Various Types of Lawn Fertilizer
If you're looking for a bright, green lawn that you can sink your toes into all summer then you need to invest in a good lawn fertilizer. The best types of fertilizer will help your lawn reach its full, lush potential.
Whether you're diving into lawn care for the first time or have been in the game for a while, North Texas Lawns is here to help you achieve all of your lawn goals -- starting with understanding the different types of lawn fertilizer out there.
Grass Fertilizer Numbers
Before purchasing fertilizer, you'll want to become familiar with the important grass fertilizer numbers to ensure that your lawn is getting all the nutrients it needs to be a quality Texas lawn.
On the back of your fertilizer bag, there are three numbers. These numbers indicate the percentage of nitrogen, phosphorus, and potassium found in your bag. These are considered the primary nutrients your lawn needs to be fertilized properly. A basic fertilizer mix will container a 20-5-10 ratio.
Nitrogen promotes foliar growth. It is also what gives your lawn that welcoming green color. Phosphorus is helpful in establishing the roots of your grass and encouraging any future flower growth that you may have in mind. Potassium works to enhance the use of nitrogen in your plants. The right mix of all these will help your lawn flourish like never before.
Performing a soil test on your lawn will help you indicate which nutrients are lacking in your dirt. If your soil's pH (acidity) is too low or too high, your grass won't be able to soak up the necessary nitrogen it needs to survive.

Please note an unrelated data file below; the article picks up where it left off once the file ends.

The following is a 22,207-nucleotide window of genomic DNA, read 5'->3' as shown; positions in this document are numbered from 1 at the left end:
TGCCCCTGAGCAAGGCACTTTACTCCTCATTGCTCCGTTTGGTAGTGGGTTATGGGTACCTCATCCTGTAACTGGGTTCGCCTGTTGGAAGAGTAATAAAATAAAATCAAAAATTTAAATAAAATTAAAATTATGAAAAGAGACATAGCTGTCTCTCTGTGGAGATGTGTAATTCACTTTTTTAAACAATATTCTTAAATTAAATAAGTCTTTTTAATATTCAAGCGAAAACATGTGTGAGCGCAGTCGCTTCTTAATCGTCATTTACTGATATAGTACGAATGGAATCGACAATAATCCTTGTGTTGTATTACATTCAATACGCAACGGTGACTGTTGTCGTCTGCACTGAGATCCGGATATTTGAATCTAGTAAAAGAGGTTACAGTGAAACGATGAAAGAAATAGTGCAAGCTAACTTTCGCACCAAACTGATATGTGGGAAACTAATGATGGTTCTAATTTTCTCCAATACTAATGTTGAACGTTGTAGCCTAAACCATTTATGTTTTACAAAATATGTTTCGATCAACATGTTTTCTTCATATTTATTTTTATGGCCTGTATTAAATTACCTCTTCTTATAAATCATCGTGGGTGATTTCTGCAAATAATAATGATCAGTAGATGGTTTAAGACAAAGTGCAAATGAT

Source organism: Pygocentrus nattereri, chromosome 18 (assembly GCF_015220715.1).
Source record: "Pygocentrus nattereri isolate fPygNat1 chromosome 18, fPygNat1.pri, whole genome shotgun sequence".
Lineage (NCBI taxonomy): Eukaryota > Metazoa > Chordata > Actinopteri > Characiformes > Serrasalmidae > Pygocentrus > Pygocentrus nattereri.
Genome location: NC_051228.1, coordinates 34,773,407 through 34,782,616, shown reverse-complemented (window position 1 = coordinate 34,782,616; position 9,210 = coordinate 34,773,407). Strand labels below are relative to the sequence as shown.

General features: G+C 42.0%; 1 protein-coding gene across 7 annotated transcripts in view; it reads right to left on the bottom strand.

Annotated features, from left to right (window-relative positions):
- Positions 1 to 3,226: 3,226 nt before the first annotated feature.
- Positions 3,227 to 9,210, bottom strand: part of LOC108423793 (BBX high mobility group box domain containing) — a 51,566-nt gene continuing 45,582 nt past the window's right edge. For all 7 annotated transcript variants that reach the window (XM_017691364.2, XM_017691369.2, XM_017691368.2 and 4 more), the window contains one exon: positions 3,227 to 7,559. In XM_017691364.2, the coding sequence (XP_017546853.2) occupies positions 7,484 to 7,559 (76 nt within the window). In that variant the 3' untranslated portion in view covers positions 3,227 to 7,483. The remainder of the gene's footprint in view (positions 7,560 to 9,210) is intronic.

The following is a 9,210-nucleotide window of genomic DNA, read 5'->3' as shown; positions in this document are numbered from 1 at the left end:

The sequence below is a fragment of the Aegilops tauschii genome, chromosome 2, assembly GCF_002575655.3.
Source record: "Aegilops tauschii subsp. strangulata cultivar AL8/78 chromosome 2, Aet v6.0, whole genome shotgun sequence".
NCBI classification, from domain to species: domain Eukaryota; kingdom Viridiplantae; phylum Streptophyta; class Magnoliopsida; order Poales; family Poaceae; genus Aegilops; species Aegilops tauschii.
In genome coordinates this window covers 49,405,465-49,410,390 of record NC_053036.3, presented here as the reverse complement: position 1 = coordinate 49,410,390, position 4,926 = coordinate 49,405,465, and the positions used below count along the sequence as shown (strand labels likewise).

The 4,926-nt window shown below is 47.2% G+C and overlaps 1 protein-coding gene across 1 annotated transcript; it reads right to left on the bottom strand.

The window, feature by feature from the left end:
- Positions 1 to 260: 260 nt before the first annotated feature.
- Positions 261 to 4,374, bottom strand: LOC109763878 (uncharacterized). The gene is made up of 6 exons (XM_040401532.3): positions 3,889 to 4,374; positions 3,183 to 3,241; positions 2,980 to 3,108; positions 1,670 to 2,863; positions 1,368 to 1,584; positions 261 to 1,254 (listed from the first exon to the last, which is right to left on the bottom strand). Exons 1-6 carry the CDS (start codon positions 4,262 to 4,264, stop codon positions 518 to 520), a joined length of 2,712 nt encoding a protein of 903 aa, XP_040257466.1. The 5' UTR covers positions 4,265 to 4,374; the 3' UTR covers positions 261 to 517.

North Texas Lawns can help you test your lawn soil to see where it is lacking and help you apply the best fertilizer to treat your lawn right.
Types of Lawn Fertilizers
There are quite a few different lawn fertilizers that you can consider for your lawn.
Granular fertilizers are most commonly used for lawns as there is better control over how much is being applied and where it is being applied.
Granular fertilizers come in two types of formulas. You can choose from quick-release or slow-release. Quick-release fertilizers are water-soluble fertilizers. This means that nitrogen is immediately released into your lawn and the fertilizer lasts about 3-4 weeks in your lawn soil, depending on temperature fluctuation and rainfall.
Slow-release fertilizers are water-insoluble, which allows them to last about 8-12 weeks in your soil -- again, depending on the amount of rainfall. Slow-release fertilizers do not need to be applied as often because they are slowly releasing the nutrients into your lawn.
Liquid fertilizers are extremely fast-acting. Once they hit your lawn, they are going to start releasing nutrients immediately. Because of this fast absorption, application of this type of fertilizer tends to be every 2-3 weeks, to make sure your lawn is constantly nourished.
If you're looking to fertilize your lawn as we head into summer, the time to act is now. Give North Texas Lawns a call to discuss the best treatment options for your lawn.
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